Yet the series also carries long-term stakes. With uncertainty surrounding the Lakers because of a calf injury that could sideline star Anthony Davis for weeks, and the Clippers playing shorthanded too — they won Monday without Kawhi Leonard (left leg contusion) and Paul George (right foot swelling) for a second consecutive game, along with two other missing starters — this marks Utah’s opportunity to finally add distance between itself and its challengers for the West’s top seed.

That the Jazz are only two games up in the standings despite winning 19 of their last 20 is an indication of what has allowed the Clippers to remain so close.

Since its 20-game run began, Utah leads the league in net rating but the Clippers are second, the only other team to record a positive double-digit net rating. The Clippers remain the NBA leader in three-point accuracy and among the best at limiting turnovers and the damage caused by them.

“We’re gonna get some guys back and, I think, we can really see as a team that we’re trending in the right direction,” Morris said. “Those will be two good wins for us if we get those so we’re excited, we’re preparing and I think it’s gonna be a really good game.”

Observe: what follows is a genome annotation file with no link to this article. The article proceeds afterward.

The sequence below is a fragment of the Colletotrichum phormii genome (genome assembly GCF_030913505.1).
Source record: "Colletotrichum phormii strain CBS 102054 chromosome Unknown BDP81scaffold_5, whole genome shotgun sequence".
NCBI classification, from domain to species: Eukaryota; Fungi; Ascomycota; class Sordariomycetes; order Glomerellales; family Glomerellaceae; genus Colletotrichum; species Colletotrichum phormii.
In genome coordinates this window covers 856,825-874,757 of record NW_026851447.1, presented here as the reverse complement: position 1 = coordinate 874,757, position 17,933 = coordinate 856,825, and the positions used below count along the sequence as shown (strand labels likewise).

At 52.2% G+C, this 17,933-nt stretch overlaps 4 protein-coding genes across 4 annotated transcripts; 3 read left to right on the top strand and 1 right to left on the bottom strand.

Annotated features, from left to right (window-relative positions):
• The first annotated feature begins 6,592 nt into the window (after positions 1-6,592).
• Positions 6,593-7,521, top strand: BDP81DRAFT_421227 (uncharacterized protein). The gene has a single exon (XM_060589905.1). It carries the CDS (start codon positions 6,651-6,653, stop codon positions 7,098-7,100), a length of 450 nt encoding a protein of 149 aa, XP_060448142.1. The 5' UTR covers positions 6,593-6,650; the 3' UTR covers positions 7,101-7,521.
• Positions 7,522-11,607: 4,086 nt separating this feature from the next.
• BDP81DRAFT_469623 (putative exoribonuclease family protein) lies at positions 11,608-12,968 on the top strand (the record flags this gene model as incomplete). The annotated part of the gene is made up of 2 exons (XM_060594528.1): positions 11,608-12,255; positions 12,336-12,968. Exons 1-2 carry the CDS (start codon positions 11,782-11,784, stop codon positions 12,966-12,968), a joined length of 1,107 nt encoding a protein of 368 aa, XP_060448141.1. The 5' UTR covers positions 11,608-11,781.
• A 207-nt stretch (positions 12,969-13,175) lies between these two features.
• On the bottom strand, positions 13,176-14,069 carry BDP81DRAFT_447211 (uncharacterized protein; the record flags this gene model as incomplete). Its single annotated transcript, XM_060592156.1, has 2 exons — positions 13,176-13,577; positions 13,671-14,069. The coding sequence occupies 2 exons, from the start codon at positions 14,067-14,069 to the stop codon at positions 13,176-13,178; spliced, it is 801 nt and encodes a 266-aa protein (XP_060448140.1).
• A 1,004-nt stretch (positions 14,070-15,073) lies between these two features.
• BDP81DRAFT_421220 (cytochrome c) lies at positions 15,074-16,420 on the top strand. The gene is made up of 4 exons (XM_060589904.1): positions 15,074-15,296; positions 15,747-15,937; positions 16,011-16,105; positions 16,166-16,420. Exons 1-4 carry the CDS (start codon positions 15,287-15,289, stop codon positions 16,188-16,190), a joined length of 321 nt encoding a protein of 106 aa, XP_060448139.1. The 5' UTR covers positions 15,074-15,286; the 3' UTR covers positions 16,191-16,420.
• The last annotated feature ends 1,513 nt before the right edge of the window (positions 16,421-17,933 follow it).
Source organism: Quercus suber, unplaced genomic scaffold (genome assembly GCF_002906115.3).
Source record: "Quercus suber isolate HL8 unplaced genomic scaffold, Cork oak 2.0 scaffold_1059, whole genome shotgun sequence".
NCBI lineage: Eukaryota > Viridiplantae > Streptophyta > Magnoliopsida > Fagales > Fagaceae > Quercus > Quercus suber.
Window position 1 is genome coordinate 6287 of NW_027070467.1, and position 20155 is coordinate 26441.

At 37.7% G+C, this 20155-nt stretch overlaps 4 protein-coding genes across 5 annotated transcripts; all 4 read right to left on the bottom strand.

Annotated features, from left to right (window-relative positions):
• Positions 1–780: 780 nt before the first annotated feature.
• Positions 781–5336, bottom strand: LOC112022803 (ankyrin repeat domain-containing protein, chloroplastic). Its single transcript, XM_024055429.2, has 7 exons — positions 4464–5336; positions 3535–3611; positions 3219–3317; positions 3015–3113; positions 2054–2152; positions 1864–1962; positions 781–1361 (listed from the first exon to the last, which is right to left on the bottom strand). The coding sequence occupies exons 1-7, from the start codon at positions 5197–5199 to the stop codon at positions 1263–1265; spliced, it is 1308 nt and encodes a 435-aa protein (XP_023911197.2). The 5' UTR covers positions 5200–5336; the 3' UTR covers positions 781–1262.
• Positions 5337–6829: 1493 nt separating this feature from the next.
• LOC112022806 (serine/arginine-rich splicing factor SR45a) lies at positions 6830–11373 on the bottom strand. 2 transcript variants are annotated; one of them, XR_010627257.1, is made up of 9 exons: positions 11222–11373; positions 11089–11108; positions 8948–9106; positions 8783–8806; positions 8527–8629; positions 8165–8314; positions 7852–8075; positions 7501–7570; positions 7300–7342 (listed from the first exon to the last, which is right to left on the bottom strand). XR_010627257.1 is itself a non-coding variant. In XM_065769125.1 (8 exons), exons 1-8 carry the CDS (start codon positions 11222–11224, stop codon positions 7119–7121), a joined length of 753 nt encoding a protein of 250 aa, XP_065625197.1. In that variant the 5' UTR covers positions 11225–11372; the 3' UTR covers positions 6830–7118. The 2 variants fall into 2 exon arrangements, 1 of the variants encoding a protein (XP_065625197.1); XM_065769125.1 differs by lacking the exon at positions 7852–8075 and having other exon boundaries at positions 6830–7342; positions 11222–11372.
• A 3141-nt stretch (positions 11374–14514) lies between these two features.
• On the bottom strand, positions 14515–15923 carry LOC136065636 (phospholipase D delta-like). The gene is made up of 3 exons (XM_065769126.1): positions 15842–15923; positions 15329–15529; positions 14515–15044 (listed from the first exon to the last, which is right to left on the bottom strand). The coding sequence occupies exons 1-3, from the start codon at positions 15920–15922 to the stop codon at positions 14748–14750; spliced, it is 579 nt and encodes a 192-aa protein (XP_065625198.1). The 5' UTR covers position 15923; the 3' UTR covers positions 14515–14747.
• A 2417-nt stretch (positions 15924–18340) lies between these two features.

Harder to quantify but easy to spot is that even without George and Leonard, the Clippers beat Cleveland on Sunday and Miami 24 hours later by playing with a grit not seen in two seasons. The by-committee approach has leaned on Morris’ 50.5% three-point accuracy, the resurgence of Lou Williams, who is averaging 21.1 points on 41% three-point shooting in his last seven games, and contributions from young players including center Ivica Zubac and guards Terance Mann and Amir Coffey.

“We’ve all been watching,” Morris said of Utah. “They’ve been beating a lot of good teams.”

The Clippers’ challenge is avoiding the same fate.

UP NEXT

VS. UTAH

When: 7 p.m., Wednesday

On the air: TV: Prime Ticket; Radio: 570, 1330

Update: The Clippers (21-8) are 6-6 against teams .500 or better. Utah (23-5) has won 17 of its last 19 games by at least 10 points and eight by at least 15. Conley has never made an All-Star team in 13 seasons, but could this be the year? The 33-year-old is averaging 16.5 points, 5.8 assists and has made a career-high 41% of his three-pointers.